Help your preschooler to learn about liquids.

Science Project for Kids on Absorbing Liquids

by Erica Loop

Just because you look at the overturned sippy cup of spilled milk as another chore challenge doesn't mean that it can't also double as a super science lesson. Your young child's inquisitive nature is helping her to explore and make discoveries. Instead of thinking of science as something for older kids or college courses, help your little learner to discover the world around her with projects on absorbing liquids.

1. Considerations

Before beginning any science project on absorbing liquids, keep one thing in mind: safety is key. Always supervise your child at all times during the science exploration process. Never use any liquid, item or material that is potentially toxic. It's common for young children to explore with their mouths. Avoid potential safety issues such as ingesting toxic substances or choking by only using child-safe items. For example, glass cleaner is certainly a liquid, but not one that you should use with your young child. The crystal clear blue color may mimic your little one's favorite berry punch drink, making it appealing to his sense of taste. These types of poisonous liquids are a no-no when it comes to absorption science for kids.

2. What Absorbs Liquids?

Preschoolers, and even older toddlers, can try a basic project that helps them to understand what types of materials do -- and don't -- absorb liquids. Choose a variety of absorbing and non-absorbing materials from around the house. Try a piece of a sponge, cotton, a paper towel, a plastic block, a toy car or any other item that you can think of. Place at least two absorbing and two non-absorbing items on a plate or shallow bowl. Have your child use a clean medicine dropper to drip water onto each item. If you don't have a medicine dropper, use a spoon to slowly add water onto each item. Ask your child to observe what happens and tell you which items absorb the liquid and which ones don't.

3. Kitchen Chemistry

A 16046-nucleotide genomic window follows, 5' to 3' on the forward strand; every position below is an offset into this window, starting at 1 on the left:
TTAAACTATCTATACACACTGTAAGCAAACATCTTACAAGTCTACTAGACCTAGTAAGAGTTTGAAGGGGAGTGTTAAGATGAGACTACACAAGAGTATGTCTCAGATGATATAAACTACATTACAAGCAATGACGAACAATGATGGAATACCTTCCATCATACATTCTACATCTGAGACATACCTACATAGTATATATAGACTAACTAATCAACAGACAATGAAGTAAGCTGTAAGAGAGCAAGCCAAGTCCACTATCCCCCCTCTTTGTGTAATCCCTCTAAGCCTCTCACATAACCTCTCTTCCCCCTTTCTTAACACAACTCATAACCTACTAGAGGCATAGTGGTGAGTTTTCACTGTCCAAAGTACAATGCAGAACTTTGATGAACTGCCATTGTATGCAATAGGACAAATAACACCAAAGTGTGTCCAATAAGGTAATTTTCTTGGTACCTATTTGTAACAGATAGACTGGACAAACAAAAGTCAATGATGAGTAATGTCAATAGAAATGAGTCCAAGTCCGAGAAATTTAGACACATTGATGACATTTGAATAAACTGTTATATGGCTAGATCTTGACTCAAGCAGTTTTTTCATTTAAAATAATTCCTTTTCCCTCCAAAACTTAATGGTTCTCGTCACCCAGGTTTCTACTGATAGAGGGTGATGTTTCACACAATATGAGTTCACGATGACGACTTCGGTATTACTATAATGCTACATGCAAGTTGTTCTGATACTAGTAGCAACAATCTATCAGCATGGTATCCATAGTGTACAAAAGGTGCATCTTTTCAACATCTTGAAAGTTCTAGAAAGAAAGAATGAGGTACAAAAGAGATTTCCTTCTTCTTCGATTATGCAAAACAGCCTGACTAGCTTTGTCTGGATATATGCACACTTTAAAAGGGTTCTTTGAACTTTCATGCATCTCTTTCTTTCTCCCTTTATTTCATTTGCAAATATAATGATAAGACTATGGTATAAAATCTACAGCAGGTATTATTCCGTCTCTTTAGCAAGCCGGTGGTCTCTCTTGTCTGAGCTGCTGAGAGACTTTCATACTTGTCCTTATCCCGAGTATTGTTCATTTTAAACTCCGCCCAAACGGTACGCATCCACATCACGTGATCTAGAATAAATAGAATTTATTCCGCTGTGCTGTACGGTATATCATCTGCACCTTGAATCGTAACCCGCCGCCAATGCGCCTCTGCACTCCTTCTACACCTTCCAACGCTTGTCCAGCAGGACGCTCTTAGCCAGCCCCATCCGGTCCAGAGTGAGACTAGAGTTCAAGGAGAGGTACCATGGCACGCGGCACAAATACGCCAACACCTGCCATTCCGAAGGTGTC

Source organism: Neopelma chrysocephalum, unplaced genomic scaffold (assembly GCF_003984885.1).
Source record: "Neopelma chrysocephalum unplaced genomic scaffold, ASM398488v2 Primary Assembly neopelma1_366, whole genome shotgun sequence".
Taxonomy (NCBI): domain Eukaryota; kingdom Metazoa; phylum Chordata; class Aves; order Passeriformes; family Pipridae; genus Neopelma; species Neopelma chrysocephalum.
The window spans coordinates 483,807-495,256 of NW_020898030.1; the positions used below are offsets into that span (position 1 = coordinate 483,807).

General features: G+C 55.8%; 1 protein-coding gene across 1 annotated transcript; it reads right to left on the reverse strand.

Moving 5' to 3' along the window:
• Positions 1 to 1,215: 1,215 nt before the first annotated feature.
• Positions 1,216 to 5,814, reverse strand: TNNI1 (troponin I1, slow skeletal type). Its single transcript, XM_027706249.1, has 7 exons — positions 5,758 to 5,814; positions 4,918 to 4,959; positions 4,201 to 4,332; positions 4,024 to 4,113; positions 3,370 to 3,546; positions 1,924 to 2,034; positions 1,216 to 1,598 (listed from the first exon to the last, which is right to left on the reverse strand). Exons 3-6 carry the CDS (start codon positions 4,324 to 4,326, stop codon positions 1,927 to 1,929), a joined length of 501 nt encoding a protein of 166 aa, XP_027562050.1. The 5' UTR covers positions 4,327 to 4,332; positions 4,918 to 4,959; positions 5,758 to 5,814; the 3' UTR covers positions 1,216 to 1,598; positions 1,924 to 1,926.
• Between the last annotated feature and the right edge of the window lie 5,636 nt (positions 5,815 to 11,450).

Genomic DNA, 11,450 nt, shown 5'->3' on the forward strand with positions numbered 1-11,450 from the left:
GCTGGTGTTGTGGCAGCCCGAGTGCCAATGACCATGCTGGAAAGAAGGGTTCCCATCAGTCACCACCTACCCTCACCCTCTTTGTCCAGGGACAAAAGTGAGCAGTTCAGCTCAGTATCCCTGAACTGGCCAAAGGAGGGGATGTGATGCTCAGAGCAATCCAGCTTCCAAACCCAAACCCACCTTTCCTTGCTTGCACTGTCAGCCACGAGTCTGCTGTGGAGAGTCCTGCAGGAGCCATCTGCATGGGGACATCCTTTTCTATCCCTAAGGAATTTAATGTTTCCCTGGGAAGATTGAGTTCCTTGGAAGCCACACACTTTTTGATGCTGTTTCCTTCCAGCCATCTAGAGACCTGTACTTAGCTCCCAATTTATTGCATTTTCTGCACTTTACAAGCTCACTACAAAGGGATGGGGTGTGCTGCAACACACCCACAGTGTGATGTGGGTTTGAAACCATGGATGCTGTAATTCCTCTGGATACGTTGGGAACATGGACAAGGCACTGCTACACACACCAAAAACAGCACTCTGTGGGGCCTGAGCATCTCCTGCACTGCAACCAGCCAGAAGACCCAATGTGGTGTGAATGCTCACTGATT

Set up a kitchen experiment, allowing your little learner to explore how liquids and other food items mix together. Your child can see how some items change from liquid to a semi-solid simply by mixing and absorbing water or another substance such as milk. Add milk to your favorite pancake batter. Let your child stir the mixture, watching how the white liquid begins to disappear as the batter powder absorbs it. Ask her where she thinks the milk went to and how she helped the powder to absorb the liquid.

4. Plant Absorption

Towels and sponges aren't the only things that absorb liquids. Think about the plant's life cycle, and how it needs water to grow and flourish. Help your little one to understand how the water gets from the ground, or a vase, all the way into a flower's stem and petals. Fill a clear cup halfway with water. Add a few drops of a bright food coloring such as green or blue. Place a cut flower with white petals -- such as a carnation -- into colored water. Have your child observe how the color creeps up into the petals, turning the flower into a new hue.

5. Sponges

Experiment to see what type of sponge absorbs more, or less, liquid. Choose two different varieties of sponges, making sure each one is roughly the same size as the other: one synthetic and the other natural. Set each sponge on a plate or in a bowl. Fill two measuring cups with equal amounts of water. Slowly pour water onto each sponge, using the same increments. For example, pour 1/8 of a cup on each sponge, then another 1/8 of a cup. Watch the sponges to see how soon they become saturated. You will know that they are saturated when they no longer hold the water and it begins to run out. Compare which sponge holds more.

About the Author

Based in Pittsburgh, Erica Loop has been writing education, child development and parenting articles since 2009. Her articles have appeared in "Pittsburgh Parent Magazine" and the website PBS Parents. She has a Master of Science in applied developmental psychology from the University of Pittsburgh's School of Education.

Photo Credits

  • Stockbyte/Stockbyte/Getty Images